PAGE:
In a different perspective on how the state should move forward, Eric Brown, who is a long-time police Union Attorney said, “I do think that as we go forward in addressing the concerns that Minneapolis has raised that we become more aware of biases leaking into job performances and in the hiring process address those issues and assess folks on those biases.”
Eric Brown has over 20-years’ experience defending and advising police unions in the state.
Brown says he has represented good cops and bad but says overall the way law enforcement is managed here in the state of Connecticut is rather good.
Brown said, “We’ve seen bad cops do bad things, not to the level of what happened in Minneapolis, but there has been some violence, a lot of mistakes that are being made and the common denominator for us at least is that we talked to management about how we are going to solve the problem and frequently that involves additional training, a level of discipline that is commensurate with what occurred and in the severest cases a way to move that officer out of policing and it’s not as simple as just kicking them out and letting the door hit them in the back you got to find a way to let him or her land and move on and so we negotiate severance packages because you have to understand the officer did make a commitment to the police department and to the public he just failed in performing the job, that happens a lot but you need to give them a way out because if you don’t give them a way out then you’re going to get arbitrations and then you don’t know what the outcome is going be.”
But what about accountability?
In Buffalo, New York a scene played out in a viral social media video where we saw a critically injured man elderly man protesting when appearing to be shoved by local police.
When it was noted that the man bled from his head, another officer tried to help but is stopped and ushered to keep moving.
So the question remains, How can officers hold each other accountable?
Brown said, “It’s an excellent point, and there is a program that the New Orleans Police Department has implemented, and it’s called EPIC and generally the idea behind EPIC is that when a fellow police officer sees another police officer engaging in an improper use of force or going down a road that could lead harm to an individual the brother and sister officer are trained to intervene to remove that officer from the conflict, not only to ensure that the member of the public is not harmed but to also ensure the police officer doesn’t harm his career or his ability to continue to make a living.”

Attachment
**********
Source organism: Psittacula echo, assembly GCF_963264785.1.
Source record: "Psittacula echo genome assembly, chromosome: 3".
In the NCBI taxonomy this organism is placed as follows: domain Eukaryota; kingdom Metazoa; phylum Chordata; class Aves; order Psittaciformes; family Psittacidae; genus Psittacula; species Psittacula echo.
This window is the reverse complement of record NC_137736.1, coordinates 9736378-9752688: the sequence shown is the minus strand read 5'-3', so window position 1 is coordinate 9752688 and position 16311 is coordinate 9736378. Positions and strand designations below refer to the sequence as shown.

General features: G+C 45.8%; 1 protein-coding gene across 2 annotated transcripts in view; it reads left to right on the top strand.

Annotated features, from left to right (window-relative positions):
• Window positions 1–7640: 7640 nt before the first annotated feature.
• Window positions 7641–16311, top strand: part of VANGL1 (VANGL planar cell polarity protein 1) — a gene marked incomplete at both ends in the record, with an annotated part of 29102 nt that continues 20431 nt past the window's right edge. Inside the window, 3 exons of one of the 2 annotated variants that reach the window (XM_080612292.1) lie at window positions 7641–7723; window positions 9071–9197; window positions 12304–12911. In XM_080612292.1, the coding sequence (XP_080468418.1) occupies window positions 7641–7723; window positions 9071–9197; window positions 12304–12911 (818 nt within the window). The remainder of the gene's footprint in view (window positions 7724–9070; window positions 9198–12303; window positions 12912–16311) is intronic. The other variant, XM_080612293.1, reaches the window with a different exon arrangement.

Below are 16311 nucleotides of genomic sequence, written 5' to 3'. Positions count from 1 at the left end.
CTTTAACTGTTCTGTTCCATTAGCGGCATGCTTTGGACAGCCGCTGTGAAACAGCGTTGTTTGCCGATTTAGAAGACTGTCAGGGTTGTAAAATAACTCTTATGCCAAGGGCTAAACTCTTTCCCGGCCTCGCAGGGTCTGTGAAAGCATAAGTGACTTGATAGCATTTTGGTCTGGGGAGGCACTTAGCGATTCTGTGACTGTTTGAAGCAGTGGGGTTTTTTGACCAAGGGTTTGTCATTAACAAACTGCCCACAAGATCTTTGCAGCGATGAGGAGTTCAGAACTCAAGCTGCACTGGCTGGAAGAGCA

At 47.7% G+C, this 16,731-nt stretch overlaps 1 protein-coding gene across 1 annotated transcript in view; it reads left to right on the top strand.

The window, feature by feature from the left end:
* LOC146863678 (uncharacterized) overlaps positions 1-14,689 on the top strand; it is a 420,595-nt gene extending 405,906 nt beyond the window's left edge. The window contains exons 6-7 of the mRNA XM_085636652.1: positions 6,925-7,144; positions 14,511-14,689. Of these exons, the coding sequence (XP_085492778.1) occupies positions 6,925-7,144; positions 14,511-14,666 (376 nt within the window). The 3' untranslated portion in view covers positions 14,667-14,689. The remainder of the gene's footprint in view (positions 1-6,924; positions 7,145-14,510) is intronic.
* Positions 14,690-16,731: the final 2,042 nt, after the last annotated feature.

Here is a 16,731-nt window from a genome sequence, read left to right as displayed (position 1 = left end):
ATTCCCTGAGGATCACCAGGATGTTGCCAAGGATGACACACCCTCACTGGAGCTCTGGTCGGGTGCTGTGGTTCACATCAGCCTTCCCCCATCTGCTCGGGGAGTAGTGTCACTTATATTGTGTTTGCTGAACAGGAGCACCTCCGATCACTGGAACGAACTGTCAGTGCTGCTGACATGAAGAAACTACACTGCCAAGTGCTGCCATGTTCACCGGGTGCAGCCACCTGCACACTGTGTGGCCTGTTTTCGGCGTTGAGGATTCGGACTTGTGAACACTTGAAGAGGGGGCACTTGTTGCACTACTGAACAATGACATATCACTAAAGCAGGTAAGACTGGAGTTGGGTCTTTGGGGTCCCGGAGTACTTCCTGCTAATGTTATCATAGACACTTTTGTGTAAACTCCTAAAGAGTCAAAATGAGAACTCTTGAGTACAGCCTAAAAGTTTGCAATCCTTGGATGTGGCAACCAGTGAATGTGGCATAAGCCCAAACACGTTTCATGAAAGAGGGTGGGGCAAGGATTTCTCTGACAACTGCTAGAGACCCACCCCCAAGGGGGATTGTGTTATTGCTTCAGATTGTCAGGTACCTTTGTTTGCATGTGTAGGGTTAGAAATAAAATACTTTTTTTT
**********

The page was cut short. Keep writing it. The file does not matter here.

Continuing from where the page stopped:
A similar concept inside governor Ned Lamont's executive order signed this week affecting state police where troopers will be required to step in if they see a law enforcement officer using excessive force.
Chief Ronnell Higgins agreed with the idea of police reform and he said, “This is about humanity, this is about decency and you know what anyone—let’s face it this is about race, race matter we have to within all of our organizations make assessments and those people who aren’t suitable to be wearing this uniform and serving don’t need to be in this uniform and serving.”
The Yale Police Chief says actions will speak louder than words.
Chief Higgins said, “We need to model the behavior that we want future police officers to make right now it is extremely tough because young people are conflicted I teach criminal justice at the University of New Haven and I have students emailing me saying ‘Chief what are we doing?’ and these are some long talks that we have to have with young people who want to get into policing or in the criminal justice system at all because it’s not just the police we have to the assessment of the entire criminal justice system and make some decisions about equity in terms of race, gender and class issues.”
Whether through police reform or through defunding, re-investing, addressing systemic racism, or even racism at its core, America is at a crossroads and it’s only by changing hearts can this country move forward.
Conversations still need to be had, but as society moves forward in these uncertain times, reflect and inform yourself.
With an open heart and an open mind hearts can change, people can come to common ground and as the Black Lives Matter movement continues, we here at FOX61 will continue to document and inform.